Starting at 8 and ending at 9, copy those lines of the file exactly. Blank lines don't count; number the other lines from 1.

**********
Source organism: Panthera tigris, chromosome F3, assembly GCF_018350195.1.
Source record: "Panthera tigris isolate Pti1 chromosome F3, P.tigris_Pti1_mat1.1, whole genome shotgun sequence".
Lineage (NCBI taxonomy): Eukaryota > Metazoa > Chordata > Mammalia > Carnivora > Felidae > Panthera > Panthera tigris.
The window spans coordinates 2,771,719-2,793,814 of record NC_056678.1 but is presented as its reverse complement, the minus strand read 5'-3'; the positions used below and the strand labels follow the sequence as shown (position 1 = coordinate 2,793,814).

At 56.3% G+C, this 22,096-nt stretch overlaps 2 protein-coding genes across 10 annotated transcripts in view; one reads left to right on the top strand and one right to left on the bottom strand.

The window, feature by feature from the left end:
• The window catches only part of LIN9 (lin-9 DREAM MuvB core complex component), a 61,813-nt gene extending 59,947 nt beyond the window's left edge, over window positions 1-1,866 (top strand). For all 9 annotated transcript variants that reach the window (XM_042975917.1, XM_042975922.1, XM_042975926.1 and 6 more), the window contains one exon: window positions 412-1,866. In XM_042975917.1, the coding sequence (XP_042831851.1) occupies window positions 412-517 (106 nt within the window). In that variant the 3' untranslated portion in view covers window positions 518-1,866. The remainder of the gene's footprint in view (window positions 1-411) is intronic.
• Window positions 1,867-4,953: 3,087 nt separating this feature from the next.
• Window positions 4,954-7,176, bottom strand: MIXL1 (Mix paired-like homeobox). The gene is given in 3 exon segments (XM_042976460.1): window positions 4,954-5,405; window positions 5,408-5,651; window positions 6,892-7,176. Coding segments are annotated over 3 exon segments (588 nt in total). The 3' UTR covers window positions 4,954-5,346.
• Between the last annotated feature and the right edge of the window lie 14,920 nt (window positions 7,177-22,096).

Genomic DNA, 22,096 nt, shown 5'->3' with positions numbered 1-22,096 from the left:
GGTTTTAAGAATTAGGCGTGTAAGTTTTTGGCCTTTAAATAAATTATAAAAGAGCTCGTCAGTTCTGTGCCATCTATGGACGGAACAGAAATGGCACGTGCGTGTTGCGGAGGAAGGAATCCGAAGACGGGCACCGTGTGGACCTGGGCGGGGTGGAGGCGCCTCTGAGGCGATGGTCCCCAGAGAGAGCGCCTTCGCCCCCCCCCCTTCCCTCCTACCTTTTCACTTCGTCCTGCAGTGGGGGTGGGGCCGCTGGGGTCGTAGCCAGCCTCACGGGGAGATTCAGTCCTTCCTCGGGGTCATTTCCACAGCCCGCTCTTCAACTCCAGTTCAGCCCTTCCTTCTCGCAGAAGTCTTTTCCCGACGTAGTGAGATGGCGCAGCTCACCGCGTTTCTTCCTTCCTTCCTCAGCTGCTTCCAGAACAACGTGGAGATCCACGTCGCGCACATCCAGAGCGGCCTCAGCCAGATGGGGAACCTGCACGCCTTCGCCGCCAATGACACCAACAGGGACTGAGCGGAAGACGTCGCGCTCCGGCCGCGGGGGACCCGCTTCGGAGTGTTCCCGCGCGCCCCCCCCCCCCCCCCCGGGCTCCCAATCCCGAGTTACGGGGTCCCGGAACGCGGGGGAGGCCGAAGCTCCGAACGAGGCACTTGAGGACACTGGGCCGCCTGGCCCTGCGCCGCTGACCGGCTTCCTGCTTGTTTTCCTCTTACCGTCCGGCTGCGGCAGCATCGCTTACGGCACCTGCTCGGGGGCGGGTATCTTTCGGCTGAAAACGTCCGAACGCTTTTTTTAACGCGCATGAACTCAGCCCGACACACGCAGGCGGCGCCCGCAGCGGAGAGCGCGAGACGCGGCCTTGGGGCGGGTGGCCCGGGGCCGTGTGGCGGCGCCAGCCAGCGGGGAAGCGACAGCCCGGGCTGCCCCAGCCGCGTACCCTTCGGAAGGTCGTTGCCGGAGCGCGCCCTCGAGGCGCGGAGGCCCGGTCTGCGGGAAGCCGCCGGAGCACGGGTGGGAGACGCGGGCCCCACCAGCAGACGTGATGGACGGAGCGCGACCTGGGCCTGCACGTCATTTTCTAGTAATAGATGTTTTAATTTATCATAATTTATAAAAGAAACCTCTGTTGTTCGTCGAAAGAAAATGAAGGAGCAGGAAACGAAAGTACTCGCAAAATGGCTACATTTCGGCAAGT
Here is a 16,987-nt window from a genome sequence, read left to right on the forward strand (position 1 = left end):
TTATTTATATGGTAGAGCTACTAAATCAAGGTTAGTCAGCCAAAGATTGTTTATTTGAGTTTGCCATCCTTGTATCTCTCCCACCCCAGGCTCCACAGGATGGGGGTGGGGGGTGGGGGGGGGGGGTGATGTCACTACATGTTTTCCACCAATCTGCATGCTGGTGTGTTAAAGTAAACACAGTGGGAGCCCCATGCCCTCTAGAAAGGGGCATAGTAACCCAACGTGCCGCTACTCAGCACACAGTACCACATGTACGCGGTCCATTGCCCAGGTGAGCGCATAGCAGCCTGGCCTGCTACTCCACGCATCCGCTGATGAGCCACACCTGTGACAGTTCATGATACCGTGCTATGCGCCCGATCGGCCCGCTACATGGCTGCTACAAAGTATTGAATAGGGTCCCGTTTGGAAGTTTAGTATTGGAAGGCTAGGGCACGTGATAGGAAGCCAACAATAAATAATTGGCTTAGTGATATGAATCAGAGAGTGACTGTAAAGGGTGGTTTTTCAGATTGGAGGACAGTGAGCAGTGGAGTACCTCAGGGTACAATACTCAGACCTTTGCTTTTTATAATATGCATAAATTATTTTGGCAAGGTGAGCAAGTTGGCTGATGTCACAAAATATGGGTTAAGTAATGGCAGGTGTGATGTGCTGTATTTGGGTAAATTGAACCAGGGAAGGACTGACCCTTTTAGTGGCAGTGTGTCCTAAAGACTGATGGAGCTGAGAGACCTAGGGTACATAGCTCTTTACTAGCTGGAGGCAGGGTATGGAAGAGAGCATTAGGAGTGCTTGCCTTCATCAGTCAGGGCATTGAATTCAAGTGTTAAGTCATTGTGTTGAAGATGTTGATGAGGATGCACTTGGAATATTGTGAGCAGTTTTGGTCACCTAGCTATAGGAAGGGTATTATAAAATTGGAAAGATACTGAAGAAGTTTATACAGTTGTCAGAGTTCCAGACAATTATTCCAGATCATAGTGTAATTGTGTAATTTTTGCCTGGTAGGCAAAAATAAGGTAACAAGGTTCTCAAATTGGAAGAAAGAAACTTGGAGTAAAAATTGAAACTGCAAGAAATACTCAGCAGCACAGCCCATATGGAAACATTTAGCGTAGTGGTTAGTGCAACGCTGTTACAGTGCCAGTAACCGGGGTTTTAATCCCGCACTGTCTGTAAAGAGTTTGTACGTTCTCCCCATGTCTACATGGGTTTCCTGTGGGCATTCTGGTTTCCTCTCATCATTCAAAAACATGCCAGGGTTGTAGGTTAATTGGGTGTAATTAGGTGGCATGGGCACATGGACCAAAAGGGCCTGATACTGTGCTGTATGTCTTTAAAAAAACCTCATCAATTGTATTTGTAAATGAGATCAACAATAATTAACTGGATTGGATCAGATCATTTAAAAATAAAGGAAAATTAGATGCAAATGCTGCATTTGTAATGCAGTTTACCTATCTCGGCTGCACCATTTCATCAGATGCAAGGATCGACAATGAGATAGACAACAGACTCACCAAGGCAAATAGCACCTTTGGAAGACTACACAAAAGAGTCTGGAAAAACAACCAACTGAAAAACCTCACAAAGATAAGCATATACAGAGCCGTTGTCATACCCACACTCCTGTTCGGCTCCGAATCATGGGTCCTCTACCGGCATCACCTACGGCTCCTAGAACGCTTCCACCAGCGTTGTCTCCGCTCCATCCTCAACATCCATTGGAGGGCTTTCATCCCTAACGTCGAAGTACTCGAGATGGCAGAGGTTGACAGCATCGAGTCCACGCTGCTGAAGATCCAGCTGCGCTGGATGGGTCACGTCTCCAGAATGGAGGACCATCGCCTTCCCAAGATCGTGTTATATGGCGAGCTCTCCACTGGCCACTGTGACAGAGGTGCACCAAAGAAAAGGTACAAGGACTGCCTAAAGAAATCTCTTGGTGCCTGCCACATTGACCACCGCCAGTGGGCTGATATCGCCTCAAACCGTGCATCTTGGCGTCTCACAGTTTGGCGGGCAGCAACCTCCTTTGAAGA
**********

• Window positions 1,867-4,953: 3,087 nt separating this feature from the next.
• Window positions 4,954-7,176, bottom strand: MIXL1 (Mix paired-like homeobox). The gene is given in 3 exon segments (XM_042976460.1): window positions 4,954-5,405; window positions 5,408-5,651; window positions 6,892-7,176. Coding segments are annotated over 3 exon segments (588 nt in total). The 3' UTR covers window positions 4,954-5,346.